7 reasons why Toastmasters contests are for everyone.


Winners at Ipswich Electrifiers contest, each with their own reasons

27th September was the club Humorous Speech and best Table Topic contest. For the competitive member taking part is a natural thing to do; for others there are many more reasons to get involved.

Benefits of competing

Creating and preparing a competition speech allows us to bring together all the things we’ve learned. It’s also a time to find out just what we are capable of. Winning at club opens a route to competing at higher levels, against other winning speeches and in front of a larger and less familiar audience. Whether you are someone who is highly competitive or just want to find your own ‘personal best’, in a contest you’ll see how you react outside the familiarity of the club. It’s a great opportunity for all.

Benefits of being contest chair

As members we learn to effectively lead a standard meeting but contest chair turns it up a notch. Organising the agenda, motivating the members, briefing the contestants, ensuring the paperwork is ready, signed and processed is no mean feat. It’s also your privilege to hand out the certificates. It’s hard to take this role on without growing as a leader and it’s also huge fun.

Benefits of being chief judge

As chief judge you organise and lead the team of judges, timers and counters. It’s up to you to ensuring that everyone understands their role and responsibilities. As chief judge you also need to deal with any disqualifications and ensure that you give out the right results. This role is practise in clear communication, efficiency and team leading.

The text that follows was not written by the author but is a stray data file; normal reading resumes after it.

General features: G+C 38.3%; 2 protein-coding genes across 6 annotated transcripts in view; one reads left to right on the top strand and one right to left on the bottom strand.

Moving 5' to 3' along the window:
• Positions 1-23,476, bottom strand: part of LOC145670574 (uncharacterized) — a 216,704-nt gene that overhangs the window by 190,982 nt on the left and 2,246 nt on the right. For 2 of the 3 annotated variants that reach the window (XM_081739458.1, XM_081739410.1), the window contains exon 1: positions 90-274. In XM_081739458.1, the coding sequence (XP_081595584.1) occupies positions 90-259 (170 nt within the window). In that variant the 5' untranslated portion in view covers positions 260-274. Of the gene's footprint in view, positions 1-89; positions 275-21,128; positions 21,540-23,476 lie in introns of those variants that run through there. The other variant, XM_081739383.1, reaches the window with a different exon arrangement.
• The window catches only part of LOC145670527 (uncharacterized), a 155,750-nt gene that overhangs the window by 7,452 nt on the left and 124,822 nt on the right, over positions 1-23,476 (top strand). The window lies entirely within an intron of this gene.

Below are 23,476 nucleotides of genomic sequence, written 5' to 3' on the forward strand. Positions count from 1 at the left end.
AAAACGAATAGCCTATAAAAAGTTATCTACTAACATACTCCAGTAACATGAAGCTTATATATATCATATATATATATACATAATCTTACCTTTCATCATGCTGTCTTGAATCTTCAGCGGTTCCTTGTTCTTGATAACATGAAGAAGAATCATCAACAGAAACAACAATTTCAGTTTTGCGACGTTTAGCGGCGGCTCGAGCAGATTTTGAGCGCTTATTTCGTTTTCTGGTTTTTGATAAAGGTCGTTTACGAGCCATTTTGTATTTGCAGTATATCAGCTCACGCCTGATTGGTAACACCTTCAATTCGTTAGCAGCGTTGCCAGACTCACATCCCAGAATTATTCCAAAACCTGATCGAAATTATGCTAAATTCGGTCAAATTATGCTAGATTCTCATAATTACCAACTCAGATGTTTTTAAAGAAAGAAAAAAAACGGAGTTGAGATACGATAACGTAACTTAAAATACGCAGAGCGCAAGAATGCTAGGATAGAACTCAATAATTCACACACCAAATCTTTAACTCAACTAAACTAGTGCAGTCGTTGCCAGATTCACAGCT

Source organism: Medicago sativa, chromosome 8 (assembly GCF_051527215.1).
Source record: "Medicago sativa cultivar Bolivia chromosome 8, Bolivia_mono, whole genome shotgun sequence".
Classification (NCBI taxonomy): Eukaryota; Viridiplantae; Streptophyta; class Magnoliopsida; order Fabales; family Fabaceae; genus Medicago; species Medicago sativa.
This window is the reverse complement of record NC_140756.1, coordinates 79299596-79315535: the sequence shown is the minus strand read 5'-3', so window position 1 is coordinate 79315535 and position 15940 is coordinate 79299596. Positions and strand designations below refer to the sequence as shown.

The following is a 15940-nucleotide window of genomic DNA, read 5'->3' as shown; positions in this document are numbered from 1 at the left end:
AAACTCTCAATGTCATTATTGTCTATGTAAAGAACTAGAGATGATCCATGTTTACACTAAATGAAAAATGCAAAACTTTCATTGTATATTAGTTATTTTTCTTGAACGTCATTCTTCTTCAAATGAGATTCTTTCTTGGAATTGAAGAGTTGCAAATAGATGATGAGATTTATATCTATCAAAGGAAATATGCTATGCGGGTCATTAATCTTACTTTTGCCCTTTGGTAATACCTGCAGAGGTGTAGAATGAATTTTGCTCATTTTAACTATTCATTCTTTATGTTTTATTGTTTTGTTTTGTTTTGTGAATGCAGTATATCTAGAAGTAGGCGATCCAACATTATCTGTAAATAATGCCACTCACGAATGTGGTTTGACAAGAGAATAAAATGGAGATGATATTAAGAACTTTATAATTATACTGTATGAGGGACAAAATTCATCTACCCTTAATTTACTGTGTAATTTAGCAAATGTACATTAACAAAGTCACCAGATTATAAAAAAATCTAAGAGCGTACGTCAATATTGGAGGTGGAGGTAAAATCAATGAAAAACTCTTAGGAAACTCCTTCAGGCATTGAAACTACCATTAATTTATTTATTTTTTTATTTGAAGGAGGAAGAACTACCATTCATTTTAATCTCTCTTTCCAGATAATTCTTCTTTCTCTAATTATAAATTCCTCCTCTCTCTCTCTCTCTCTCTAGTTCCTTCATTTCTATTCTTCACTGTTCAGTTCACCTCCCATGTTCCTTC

Benefits of being a judge

A team of judges does the actual judging; they need to consider each speech against a strict set of criteria. Judging gives first hand insight into what makes a winning speech and it’s an effective way to practise your active listening skills.

Benefits of being a timer

In a standard meeting timing helps us speak to the time given, in a contest timing can be the difference between winning a contest and disqualification, which is why you’ll be one of two timers at a contest. As a timer you get to be a key part of the judging team and the speaker will be relying on your accuracy. Although the remit is straightforward it takes concentration to accurately time each speech. It’s also a great way to support the contest

Benefits of being a counter

Counters collect the judges ballots and tally the results under the guidance of the chief judge. In one respect it’s a simple role if you are comfortable with basic numbers but you’ll be seeing the different views across the judging team and will be one of the first few to see the results so it’s also a hugely exciting and insightful role.

Benefits of being in the audience

If the club is large enough and the turnout on the night is high enough you may find you don’t have a defined role. However, every speaker needs an audience. When the whole audience are busy timing, judging and otherwise ensuring the process is being followed the speaker can find the atmosphere a little ‘flat’. As an audience member you not only support the contestants and get a hugely entertaining evening but find there is a great deal to learn both from the speaker’s delivery and the content of their speeches.

We hold club contests twice a year, around September and April, and winners will go on to compete at higher levels within Toastmasters International.

Club winners September 2018

Humorous Speech
1st place : Julie Kenny
2nd place : Stefan Radu

Table Topics
1st place : Julie Kenny
2nd place : Ryan Shatwell